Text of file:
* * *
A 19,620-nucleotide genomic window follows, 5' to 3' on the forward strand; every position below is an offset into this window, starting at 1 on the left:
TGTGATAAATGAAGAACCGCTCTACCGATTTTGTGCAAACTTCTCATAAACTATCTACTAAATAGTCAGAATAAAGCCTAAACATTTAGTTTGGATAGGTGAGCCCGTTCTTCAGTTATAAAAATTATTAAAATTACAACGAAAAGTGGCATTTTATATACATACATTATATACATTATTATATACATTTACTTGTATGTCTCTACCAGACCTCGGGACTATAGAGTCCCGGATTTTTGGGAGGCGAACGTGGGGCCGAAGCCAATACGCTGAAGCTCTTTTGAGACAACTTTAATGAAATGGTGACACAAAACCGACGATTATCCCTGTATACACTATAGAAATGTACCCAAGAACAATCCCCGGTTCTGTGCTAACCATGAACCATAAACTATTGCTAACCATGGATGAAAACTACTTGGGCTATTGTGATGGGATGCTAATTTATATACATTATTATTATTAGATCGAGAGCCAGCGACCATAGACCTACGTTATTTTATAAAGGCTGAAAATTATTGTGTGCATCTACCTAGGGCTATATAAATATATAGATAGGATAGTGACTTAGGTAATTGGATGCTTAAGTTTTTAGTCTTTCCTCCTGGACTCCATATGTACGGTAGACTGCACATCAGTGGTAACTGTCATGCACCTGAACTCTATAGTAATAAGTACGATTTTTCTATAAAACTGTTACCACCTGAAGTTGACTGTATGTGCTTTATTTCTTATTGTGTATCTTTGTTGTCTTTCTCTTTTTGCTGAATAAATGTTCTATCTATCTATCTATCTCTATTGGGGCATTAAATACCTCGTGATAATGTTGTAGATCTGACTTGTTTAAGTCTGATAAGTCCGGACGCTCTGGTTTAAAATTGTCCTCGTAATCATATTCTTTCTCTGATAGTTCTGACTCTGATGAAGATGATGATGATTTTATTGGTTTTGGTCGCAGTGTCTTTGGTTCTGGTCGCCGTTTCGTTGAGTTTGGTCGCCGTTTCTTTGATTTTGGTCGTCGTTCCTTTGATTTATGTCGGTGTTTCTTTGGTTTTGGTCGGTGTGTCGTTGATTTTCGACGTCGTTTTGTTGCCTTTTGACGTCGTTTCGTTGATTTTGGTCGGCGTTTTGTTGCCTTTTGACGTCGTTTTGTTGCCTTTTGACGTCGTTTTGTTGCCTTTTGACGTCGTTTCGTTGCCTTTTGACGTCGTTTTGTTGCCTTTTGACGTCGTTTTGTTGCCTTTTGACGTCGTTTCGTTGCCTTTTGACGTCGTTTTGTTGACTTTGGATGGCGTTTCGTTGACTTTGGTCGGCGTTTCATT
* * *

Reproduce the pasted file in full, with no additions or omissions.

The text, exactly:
A 19,620-nucleotide genomic window follows, 5' to 3' on the forward strand; every position below is an offset into this window, starting at 1 on the left:
TGTGATAAATGAAGAACCGCTCTACCGATTTTGTGCAAACTTCTCATAAACTATCTACTAAATAGTCAGAATAAAGCCTAAACATTTAGTTTGGATAGGTGAGCCCGTTCTTCAGTTATAAAAATTATTAAAATTACAACGAAAAGTGGCATTTTATATACATACATTATATACATTATTATATACATTTACTTGTATGTCTCTACCAGACCTCGGGACTATAGAGTCCCGGATTTTTGGGAGGCGAACGTGGGGCCGAAGCCAATACGCTGAAGCTCTTTTGAGACAACTTTAATGAAATGGTGACACAAAACCGACGATTATCCCTGTATACACTATAGAAATGTACCCAAGAACAATCCCCGGTTCTGTGCTAACCATGAACCATAAACTATTGCTAACCATGGATGAAAACTACTTGGGCTATTGTGATGGGATGCTAATTTATATACATTATTATTATTAGATCGAGAGCCAGCGACCATAGACCTACGTTATTTTATAAAGGCTGAAAATTATTGTGTGCATCTACCTAGGGCTATATAAATATATAGATAGGATAGTGACTTAGGTAATTGGATGCTTAAGTTTTTAGTCTTTCCTCCTGGACTCCATATGTACGGTAGACTGCACATCAGTGGTAACTGTCATGCACCTGAACTCTATAGTAATAAGTACGATTTTTCTATAAAACTGTTACCACCTGAAGTTGACTGTATGTGCTTTATTTCTTATTGTGTATCTTTGTTGTCTTTCTCTTTTTGCTGAATAAATGTTCTATCTATCTATCTATCTCTATTGGGGCATTAAATACCTCGTGATAATGTTGTAGATCTGACTTGTTTAAGTCTGATAAGTCCGGACGCTCTGGTTTAAAATTGTCCTCGTAATCATATTCTTTCTCTGATAGTTCTGACTCTGATGAAGATGATGATGATTTTATTGGTTTTGGTCGCAGTGTCTTTGGTTCTGGTCGCCGTTTCGTTGAGTTTGGTCGCCGTTTCTTTGATTTTGGTCGTCGTTCCTTTGATTTATGTCGGTGTTTCTTTGGTTTTGGTCGGTGTGTCGTTGATTTTCGACGTCGTTTTGTTGCCTTTTGACGTCGTTTCGTTGATTTTGGTCGGCGTTTTGTTGCCTTTTGACGTCGTTTTGTTGCCTTTTGACGTCGTTTTGTTGCCTTTTGACGTCGTTTCGTTGCCTTTTGACGTCGTTTTGTTGCCTTTTGACGTCGTTTTGTTGCCTTTTGACGTCGTTTCGTTGCCTTTTGACGTCGTTTTGTTGACTTTGGATGGCGTTTCGTTGACTTTGGTCGGCGTTTCATT